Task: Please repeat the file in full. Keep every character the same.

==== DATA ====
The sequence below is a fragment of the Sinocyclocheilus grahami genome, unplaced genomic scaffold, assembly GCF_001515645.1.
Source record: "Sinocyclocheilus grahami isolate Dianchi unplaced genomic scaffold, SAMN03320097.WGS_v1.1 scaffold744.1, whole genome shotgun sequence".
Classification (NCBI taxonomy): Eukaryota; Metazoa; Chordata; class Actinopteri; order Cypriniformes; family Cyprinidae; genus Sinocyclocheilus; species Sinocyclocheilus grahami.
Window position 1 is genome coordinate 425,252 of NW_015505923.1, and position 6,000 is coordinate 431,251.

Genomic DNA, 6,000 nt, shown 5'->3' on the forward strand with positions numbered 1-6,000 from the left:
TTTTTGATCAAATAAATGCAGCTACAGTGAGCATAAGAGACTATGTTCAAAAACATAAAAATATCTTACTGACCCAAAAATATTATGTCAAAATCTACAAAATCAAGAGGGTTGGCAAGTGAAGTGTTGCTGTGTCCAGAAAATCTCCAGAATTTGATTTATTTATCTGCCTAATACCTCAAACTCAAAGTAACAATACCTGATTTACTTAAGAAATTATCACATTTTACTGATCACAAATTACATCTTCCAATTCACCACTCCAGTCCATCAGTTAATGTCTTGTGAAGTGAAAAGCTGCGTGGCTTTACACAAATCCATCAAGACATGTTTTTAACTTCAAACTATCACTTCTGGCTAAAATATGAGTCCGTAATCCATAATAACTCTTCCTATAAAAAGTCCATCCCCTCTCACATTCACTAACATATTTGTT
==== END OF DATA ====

The sequence below is a fragment of the Sinocyclocheilus grahami genome, unplaced genomic scaffold, assembly GCF_001515645.1.
Source record: "Sinocyclocheilus grahami isolate Dianchi unplaced genomic scaffold, SAMN03320097.WGS_v1.1 scaffold744.1, whole genome shotgun sequence".
Classification (NCBI taxonomy): Eukaryota; Metazoa; Chordata; class Actinopteri; order Cypriniformes; family Cyprinidae; genus Sinocyclocheilus; species Sinocyclocheilus grahami.
Window position 1 is genome coordinate 425,252 of NW_015505923.1, and position 6,000 is coordinate 431,251.

Genomic DNA, 6,000 nt, shown 5'->3' on the forward strand with positions numbered 1-6,000 from the left:
TTTTTGATCAAATAAATGCAGCTACAGTGAGCATAAGAGACTATGTTCAAAAACATAAAAATATCTTACTGACCCAAAAATATTATGTCAAAATCTACAAAATCAAGAGGGTTGGCAAGTGAAGTGTTGCTGTGTCCAGAAAATCTCCAGAATTTGATTTATTTATCTGCCTAATACCTCAAACTCAAAGTAACAATACCTGATTTACTTAAGAAATTATCACATTTTACTGATCACAAATTACATCTTCCAATTCACCACTCCAGTCCATCAGTTAATGTCTTGTGAAGTGAAAAGCTGCGTGGCTTTACACAAATCCATCAAGACATGTTTTTAACTTCAAACTATCACTTCTGGCTAAAATATGAGTCCGTAATCCATAATAACTCTTCCTATAAAAAGTCCATCCCCTCTCACATTCACTAACATATTTGTT